Connecting the components
January 18, 2013
KANDAHAR AIRFIELD, Afghanistan - After a visit to the Afghanistan Captured Material Exploitation Lab here, several Afghan officials attended an evidence-based operations seminar to discuss issues regarding case filing and the importance of taking the proper steps to build cases.
"Our role is to bring them together by allowing the police, prosecutors and judges to tour the forensic lab together and to participate in evidence collection processes," said Col. Randall Bagwell, the Regional Command South staff judge advocate.
"They discuss the issues while experiencing them and gain a better understanding of their respective roles in the justice system. At this seminar it wasn't NATO troops talking as much as NATO providing a venue for Afghan justice officials talking among themselves."
The attendees at the seminar were senior officials including judges, prosecutors and members of the Afghan Uniformed Police and the National Directorate of Security.
"The panel did a phenomenal job and increased the understanding of the Afghans in attendance," said Capt. Amanda Presson, a Rule of Law attorney for Regional Command South.
Presson was not the only one who felt the evidence-based seminars were accomplishing its goal.
These seminars allow police, prosecutors and judges to discuss their views on evidence admissibility in Afghan courts, said Bagwell.
Afghan Col. Ramatullah Sediqi the 404th Zone Maiwand criminal investigative division chief spoke about the influence they've had on the population and how the Afghan people have more trust in their government.
"There are a lot of positive changes because of friends and partners," said Sediqi. "There was distance between the people and the government, but now it is getting smaller."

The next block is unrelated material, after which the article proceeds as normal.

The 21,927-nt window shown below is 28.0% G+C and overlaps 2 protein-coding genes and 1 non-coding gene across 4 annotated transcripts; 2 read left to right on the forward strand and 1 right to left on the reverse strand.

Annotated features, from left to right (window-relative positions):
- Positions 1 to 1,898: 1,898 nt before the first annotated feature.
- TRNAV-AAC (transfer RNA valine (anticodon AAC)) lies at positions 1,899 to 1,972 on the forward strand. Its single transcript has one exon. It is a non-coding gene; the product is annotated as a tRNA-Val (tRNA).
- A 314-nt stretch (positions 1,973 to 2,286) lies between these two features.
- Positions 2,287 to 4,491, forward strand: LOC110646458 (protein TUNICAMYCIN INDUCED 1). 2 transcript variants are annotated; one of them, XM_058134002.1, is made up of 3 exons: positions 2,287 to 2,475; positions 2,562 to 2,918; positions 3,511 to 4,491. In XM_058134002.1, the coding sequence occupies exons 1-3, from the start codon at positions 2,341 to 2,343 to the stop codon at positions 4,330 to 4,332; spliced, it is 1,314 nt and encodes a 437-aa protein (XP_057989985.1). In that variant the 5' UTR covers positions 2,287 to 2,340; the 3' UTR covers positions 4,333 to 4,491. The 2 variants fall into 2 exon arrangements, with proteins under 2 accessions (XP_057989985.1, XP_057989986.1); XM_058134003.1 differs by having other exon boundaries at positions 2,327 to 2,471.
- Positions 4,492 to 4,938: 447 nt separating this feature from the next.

According to Sediqi government officials have worked 338 cases during the last 9 months; 28 of those cases are still under work. The types of cases range from theft, murder and injury.
The Maiwand zone has also biometrically enrolled over 17,935 individuals, according to Sediqi. This biometric enrollment includes but is not limited to officers, soldiers, political prisoners, the local population and suspicious soldiers.
"We must focus on what kind of evidence they have," said Abdul Razaq, the deputy prosecutor for national security crimes. "Once they get information they (police) have to take it very seriously, they have to be accurate."
Three events Razaq considered important at the crime scene is police holding security around the area, collecting all the evidence and putting it all together safely in the bag.
This is the third evidence-based seminar hosted here at KAF and there is interest by the Afghans in holding their own conferences in the future.
Their passion for the law was clearly demonstrated today as the panel members and attendees engaged in dialogue, which will strengthen the Rule of Law in Afghanistan, said Presson.
"It is clear to me after participating in three of these seminars that the Afghan justice system is ready to take the next step in better evidence collecting, which will result in better evidence presented at trial and ultimately a more fair and just legal system," said Bagwell.